The German military command in occupied France established the Vittel internment camp in 1941. The camp was located in a resort in the Vosges Mountains of France near the German border.
The Germans used the camp primarily to house British and American citizens residing in France. Eventually, the SS also sent to the Vittel camp Jewish prisoners from outside France as hostages to exchange for German citizens interned abroad. Most of Vittel's Jewish detainees were deported to Auschwitz and murdered there in 1944.
After defeating France in June 1940, the Germans interned British civilians residing in the country in prisoner-of-war (POW) camps where conditions were deplorable. Reportedly in response to British threats to send German prisoners to northern Canada, the Germans established an internment camp in the resort town of Vittel. The first detainees—2,060 women, children and elderly British civilians—arrived on May 1, 1941. United States civilian detainees joined them in 1942. The camp's maximum population was about 3,000.
Interniertenlager (Ilag or internment camp) Vittel belonged to the complex of German POW camps designated Frontstalag 194. It was commanded by Captain Otto Landhauser of the German army. Vittel differed significantly from other camps in terms of living conditions, however. It consisted of a variety of hotels and a large park, all surrounded by barbed wire and constantly patrolled by armed guards. The hotels, where the prisoners lived and did their own cooking, had heat and running water.
Prisoners could send and receive mail, receive visitors, and supplement their meager rations with Red Cross packages, which also supplied items they could barter with local inhabitants. They did not perform forced labor and were permitted to organize classes and lectures. The camp had tennis courts, a library, a hospital, and stores for shopping. On the weekend, films were shown, and there were theater performances during the week.
The Germans published photos and press stories about Vittel to showcase it as representative of conditions at German camps.
The Germans hoped to exchange the citizens of enemy countries in German internment camps for German citizens interned abroad. In addition to those being held in British Commonwealth countries, thousands more German citizens came under internment in 1942 after the United States entered the war and most Latin American nations broke relations with the Axis powers.
Because the number of interned German citizens was far higher than the number of non-Jewish enemy citizens under German control, the German Foreign Office proposed to the SS that it exempt Jewish citizens of enemy states from the “Final Solution” measures and hold them separately for potential exchange. SS chief Heinrich Himmler agreed that Jews with strong ties to enemy states could be valuable hostages who might be exchanged for German citizens or for much-needed foreign currency.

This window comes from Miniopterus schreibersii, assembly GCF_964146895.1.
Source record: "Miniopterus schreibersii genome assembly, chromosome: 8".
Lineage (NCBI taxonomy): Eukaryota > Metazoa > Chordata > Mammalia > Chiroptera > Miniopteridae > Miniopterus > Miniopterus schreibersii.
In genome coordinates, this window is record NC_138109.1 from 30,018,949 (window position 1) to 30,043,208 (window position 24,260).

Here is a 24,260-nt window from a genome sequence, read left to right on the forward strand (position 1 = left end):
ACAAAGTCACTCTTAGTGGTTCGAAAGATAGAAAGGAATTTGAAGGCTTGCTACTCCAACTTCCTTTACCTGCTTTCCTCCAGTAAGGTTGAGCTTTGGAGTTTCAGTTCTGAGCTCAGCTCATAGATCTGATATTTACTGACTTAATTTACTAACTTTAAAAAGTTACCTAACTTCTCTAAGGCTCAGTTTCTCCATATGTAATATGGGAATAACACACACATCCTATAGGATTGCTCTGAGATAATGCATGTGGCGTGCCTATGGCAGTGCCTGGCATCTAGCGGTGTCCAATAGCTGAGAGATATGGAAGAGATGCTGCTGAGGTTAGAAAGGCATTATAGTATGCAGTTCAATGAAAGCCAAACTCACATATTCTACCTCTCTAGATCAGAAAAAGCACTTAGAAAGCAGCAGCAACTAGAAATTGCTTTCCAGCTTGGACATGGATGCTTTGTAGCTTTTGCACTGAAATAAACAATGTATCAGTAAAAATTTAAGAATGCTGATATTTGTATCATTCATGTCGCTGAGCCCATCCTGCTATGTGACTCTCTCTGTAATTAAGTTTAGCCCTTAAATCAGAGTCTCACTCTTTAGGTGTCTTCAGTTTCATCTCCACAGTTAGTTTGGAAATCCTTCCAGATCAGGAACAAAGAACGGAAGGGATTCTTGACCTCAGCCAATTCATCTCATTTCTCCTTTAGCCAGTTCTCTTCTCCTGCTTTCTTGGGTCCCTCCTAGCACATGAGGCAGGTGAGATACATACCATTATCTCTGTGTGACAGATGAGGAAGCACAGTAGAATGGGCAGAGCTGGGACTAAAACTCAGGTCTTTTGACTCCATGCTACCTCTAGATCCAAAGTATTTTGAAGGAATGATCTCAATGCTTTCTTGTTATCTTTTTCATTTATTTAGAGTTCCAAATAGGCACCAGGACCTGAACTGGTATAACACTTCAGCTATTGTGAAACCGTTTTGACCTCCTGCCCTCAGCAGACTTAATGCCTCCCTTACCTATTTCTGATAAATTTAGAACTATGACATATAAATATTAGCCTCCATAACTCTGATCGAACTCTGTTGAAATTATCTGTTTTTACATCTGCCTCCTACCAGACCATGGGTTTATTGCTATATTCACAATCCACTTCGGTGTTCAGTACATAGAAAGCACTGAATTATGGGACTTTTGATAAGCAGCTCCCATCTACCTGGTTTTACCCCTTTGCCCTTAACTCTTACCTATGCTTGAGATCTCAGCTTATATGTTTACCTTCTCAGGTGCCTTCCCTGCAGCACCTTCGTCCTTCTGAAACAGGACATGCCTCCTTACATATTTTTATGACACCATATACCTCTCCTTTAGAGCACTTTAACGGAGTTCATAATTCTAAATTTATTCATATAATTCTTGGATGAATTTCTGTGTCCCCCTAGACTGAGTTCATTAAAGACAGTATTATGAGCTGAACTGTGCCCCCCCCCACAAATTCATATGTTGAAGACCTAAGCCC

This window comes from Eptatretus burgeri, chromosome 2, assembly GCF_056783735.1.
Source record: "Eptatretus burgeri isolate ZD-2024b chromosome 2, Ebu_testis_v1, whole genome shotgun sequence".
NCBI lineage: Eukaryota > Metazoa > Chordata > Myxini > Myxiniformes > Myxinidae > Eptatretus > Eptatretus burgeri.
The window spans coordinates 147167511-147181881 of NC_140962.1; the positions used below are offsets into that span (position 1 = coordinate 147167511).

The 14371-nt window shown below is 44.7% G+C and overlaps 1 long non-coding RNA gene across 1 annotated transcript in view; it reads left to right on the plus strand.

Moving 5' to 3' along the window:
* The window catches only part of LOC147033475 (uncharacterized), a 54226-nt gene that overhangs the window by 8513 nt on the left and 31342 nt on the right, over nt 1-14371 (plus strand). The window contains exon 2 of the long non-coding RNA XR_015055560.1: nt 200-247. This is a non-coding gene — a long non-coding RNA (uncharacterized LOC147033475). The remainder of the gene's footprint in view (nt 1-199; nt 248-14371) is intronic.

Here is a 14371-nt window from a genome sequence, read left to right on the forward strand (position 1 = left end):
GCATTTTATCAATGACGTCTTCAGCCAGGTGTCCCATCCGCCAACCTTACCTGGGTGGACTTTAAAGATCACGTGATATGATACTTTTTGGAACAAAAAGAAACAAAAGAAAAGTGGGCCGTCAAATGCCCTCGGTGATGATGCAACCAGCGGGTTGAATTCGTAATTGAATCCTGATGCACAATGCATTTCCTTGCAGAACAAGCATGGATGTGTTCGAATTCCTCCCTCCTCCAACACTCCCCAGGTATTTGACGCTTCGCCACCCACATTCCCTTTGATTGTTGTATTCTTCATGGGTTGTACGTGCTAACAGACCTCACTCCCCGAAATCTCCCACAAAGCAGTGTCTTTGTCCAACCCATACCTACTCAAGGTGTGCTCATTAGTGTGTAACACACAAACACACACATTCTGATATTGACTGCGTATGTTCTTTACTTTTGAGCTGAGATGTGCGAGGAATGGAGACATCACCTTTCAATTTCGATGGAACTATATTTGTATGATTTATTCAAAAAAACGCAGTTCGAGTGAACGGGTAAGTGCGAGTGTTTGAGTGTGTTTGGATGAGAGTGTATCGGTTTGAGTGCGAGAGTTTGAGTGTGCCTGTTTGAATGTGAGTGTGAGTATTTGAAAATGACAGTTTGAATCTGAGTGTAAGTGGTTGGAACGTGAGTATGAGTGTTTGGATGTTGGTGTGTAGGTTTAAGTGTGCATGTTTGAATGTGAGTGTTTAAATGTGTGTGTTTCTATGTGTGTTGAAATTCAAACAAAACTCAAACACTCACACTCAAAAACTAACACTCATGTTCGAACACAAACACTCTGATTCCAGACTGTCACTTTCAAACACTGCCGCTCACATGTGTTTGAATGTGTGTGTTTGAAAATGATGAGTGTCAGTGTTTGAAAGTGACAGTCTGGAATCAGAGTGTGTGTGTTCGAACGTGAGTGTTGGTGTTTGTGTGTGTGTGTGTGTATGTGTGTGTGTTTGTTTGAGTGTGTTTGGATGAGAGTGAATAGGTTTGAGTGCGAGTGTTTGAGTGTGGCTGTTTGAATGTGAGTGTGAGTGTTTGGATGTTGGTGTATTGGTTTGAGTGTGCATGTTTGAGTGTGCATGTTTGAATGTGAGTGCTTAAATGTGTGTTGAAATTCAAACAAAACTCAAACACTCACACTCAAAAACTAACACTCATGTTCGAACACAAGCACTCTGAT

Days before the July 1942 mass deportations from the Warsaw ghetto, the German authorities called on Jewish ghetto residents with foreign citizenship to report for possible exchange abroad and then housed them in the Pawiak Prison. These Jews' exemption from the deportations set off a frantic effort to obtain foreign citizenship papers that could save additional Jews. Hundreds of Jews obtained letters from Latin American consuls in Switzerland promising their country's citizenship. The Germans understood these papers were probably not valid but decided to honor them temporarily in case the Jews holding them could be exchanged.
A transport of about 200 Jews arrived at Vittel from Poland in January 1943, followed by another 60 Jews from Poland in May 1943. Most of these Jews held citizenship papers or promises of citizenship from Latin American countries.
Additional Jews with citizenship papers from enemy states came to Vittel from German-occupied western Europe. The Jews were housed in a separate area of the camp from the non-Jewish internees but under similar living conditions, which were far superior to those they had experienced prior to arriving.
When the Latin American states showed little inclination to negotiate exchanges or honor the citizenship papers issued to Jews by their consuls, German authorities decided to stop accepting the papers. In September 1943, a special German commission arrived at Vittel to inspect the documents held by Jewish internees claiming Latin American citizenship. Alerted by the Vittel prisoners, humanitarian and Jewish organizations sought—including through Vatican intervention—to persuade the Latin American countries to honor the documents issued to Jews.
That recognition finally came on May 31, 1944, too late for some 250 Jewish detainees at Vittel, who were sent to Auschwitz and gassed there earlier the same month. Among them was the noted poet, playwright, and teacher Itzhak Katzenelson, who had arrived at Vittel from Warsaw in May 1943. While at Vittel, he wrote the poem “Song of the Murdered Jewish People,” which was buried in the park and recovered after the camp's liberation.
Some Jewish internees were exchanged to the United States and Great Britain in 1944. Among the Americans was Mary Berg, whose diary became the first wartime published eyewitness account in English of life in the Warsaw ghetto and the deportation of its inhabitants to be murdered at Treblinka.
Free French forces liberated the Vittel camp on September 12, 1944. An estimated 300 Jews interned at Vittel did not survive the war, most of them killed at Auschwitz.